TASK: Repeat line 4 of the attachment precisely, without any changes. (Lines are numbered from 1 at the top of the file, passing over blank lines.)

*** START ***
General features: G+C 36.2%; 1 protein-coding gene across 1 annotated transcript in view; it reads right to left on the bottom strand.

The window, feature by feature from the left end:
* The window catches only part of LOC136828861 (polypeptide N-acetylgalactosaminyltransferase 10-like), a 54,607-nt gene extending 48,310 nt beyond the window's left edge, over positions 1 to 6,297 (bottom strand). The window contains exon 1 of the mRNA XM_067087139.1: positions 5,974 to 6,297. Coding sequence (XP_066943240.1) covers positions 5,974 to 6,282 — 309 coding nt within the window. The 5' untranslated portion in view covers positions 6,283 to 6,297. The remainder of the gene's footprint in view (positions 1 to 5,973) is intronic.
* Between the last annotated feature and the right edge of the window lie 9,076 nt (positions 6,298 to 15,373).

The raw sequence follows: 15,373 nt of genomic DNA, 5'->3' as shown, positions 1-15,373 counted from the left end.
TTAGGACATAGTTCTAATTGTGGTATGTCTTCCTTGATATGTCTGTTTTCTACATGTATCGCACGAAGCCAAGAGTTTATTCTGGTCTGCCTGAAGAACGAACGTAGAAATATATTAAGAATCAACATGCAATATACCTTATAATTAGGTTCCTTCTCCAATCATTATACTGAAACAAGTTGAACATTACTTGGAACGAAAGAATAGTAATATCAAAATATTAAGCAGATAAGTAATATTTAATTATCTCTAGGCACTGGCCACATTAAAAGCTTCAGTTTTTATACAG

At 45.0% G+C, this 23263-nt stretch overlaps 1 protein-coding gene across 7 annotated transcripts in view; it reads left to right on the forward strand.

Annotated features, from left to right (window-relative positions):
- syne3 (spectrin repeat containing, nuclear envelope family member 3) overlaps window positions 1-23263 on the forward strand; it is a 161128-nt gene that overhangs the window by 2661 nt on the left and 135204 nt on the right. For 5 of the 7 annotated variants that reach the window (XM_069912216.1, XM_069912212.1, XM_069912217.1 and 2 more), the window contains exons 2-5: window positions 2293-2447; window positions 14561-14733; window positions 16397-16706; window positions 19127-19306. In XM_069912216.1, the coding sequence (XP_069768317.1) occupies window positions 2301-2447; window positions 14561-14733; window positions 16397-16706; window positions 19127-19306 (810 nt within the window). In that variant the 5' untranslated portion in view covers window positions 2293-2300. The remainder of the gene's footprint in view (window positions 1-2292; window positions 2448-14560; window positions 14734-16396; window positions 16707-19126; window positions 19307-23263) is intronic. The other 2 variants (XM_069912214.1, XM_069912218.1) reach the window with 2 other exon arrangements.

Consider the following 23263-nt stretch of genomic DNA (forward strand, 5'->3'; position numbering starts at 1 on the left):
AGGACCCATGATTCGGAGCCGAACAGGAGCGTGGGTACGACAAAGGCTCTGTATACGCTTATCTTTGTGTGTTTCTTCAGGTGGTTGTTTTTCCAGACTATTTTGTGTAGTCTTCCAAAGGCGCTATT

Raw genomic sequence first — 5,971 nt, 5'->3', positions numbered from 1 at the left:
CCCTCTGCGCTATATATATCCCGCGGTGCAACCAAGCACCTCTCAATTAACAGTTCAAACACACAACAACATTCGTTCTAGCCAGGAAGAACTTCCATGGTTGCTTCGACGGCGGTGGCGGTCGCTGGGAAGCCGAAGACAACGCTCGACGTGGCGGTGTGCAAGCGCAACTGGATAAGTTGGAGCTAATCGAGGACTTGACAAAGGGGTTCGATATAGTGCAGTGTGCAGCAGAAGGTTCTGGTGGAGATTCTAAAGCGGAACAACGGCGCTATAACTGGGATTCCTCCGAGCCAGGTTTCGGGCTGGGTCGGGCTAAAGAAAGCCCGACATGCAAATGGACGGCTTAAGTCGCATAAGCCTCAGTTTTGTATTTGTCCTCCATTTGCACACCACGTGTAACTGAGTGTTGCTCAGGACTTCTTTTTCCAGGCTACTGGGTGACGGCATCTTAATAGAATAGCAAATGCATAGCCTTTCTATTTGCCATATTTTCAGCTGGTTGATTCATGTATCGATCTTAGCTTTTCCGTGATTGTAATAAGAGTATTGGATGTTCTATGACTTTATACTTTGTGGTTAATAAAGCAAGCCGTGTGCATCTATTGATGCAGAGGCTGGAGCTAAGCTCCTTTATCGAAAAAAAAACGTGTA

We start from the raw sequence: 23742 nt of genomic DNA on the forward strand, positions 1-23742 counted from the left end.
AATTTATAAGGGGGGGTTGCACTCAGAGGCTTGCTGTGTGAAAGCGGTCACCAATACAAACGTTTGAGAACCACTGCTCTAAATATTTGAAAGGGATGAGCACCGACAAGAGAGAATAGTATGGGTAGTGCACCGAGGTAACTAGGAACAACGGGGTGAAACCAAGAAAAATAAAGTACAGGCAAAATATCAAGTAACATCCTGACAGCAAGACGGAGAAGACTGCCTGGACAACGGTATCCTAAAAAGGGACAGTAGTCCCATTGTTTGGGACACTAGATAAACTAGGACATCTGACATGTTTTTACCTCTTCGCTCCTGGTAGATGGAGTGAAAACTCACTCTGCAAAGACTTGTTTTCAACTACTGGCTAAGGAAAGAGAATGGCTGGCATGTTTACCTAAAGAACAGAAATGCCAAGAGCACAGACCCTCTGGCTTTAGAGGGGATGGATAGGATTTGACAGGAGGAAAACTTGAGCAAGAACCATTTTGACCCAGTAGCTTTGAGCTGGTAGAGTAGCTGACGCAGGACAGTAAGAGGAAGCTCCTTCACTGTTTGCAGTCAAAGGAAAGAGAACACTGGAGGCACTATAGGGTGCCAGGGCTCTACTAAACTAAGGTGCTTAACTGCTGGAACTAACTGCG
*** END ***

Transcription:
* Between the last annotated feature and the right edge of the window lie 9,076 nt (positions 6,298 to 15,373).